Dynamic digital and internet connected devices, alongwith a strong integration between sub-systems, will be the key drivers for Smart Cities of the future.
The Smart Cities industry is projected to be worth over $400 billion by 2020, with rapid urbanisation driving cities to become intelligent and smarter.
Technology experts at a media roundtable on smart cities and smart governance organised by Smartworld, a Dubai-based leader in digital ICT, said while this implies better living for the rapidly-growing urban population, it also brings forth the need for the cities to be equipped to meet the challenges related to digital security and capacity building.
Ahmed Qurram Baig, Senior Director, Strategy, Risk and Excellence, Smartworld, said: “It is estimated that more than 70 per cent of world population will be living in cities by 2030. This presents immense challenges in terms of effectively utilising infrastructure, resources and calls for better sustainability. We will witness inter-connectedness of infrastructure and require right investments toward smart management of resources, mobility and assisted living.”
In March this year, His Highness Sheikh Mohammed bin Rashid Al Maktoum, Vice President and Prime Minister of UAE and Ruler of Dubai, launched a strategy to transform Dubai into a ‘Smart City’. Under the strategy, more than 1,000 government services will go smart in the next three years.
Dr. Saeed Khalfan Al Dhaheri, Advisor, Information Systems, Ministry of Foreign Affairs, said: “Smart cities will have intelligent exchange of information between various sub-systems, thereby translating into services for the benefit of people- ranging from public health, transport to utilities and other services.”
He added: “People are the key element of smart cities and as we build capacities to enhance quality of life using technology, it will be equally important to communicate with people, maintain strong integration between various sub-systems in the government and private sector. To gain the most out of smart cities initiative one need to ensure communication, cooperation and integration among sub-systems and implement the initiatives in partnership between government and private sector.”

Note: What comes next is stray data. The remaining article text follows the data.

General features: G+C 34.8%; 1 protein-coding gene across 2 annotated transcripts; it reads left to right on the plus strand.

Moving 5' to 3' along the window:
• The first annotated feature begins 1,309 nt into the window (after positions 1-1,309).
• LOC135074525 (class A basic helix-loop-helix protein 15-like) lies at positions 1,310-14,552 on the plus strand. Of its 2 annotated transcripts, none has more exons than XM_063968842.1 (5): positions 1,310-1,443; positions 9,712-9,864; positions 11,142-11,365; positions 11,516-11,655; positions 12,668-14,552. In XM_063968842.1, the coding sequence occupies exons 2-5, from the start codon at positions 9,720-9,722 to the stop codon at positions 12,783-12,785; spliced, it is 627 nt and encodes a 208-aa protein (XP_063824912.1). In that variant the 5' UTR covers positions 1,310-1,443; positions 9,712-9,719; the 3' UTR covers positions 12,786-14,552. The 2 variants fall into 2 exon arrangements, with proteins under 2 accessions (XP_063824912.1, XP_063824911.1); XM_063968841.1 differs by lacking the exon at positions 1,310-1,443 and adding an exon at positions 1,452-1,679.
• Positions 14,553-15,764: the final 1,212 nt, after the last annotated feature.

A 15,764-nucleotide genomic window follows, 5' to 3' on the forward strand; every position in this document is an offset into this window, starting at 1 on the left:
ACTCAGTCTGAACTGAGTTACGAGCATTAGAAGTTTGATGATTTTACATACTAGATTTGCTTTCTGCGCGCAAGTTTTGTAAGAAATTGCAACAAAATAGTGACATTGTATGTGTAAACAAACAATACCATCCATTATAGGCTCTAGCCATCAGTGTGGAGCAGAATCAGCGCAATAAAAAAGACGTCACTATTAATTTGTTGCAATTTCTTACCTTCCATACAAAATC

Potential security and privacy threats must also be addressed by cities as they make smart use of technology to enhance quality of life.
Baig said: “By 2020, it is estimated that more than 50 billion intelligent devices will be connected to the Internet. This proliferation will not only change the way technology is used and bring a cultural shift in business innovations, it will also necessitate that we are well prepared to effectively deal with potential security threats.”
Daniele Di Fausto, CEO of eFM, an international engineering company, highlighted the need to shift from the conventional design, implement and build model.
He remarked: “We cannot build a smart city and wait to test how systems and sub-systems work. We will need to create small pilots and run simulation of services right away. A smart city starts much before it actually takes off and it does not end once it comes into place, it has the ability to change of a day to day basis.”
“Smart City is not only a matter of Apps and big data - Sustain engaging life & places - is the correct and comprehensive approach, in order to achieve a tangible lifestyle improvement we must integrate people&things&places.
Di Fausto said Public Private Partnership projects (PPP) are a winning model for developing Smart City because all the main stakeholders are not only involved but even committed in a common and sustainable path across the entire Smart lifecycle.
He concluded saying Dubai has the potential to become the best Smart City in the world within the next six to seven years if it follows this approach.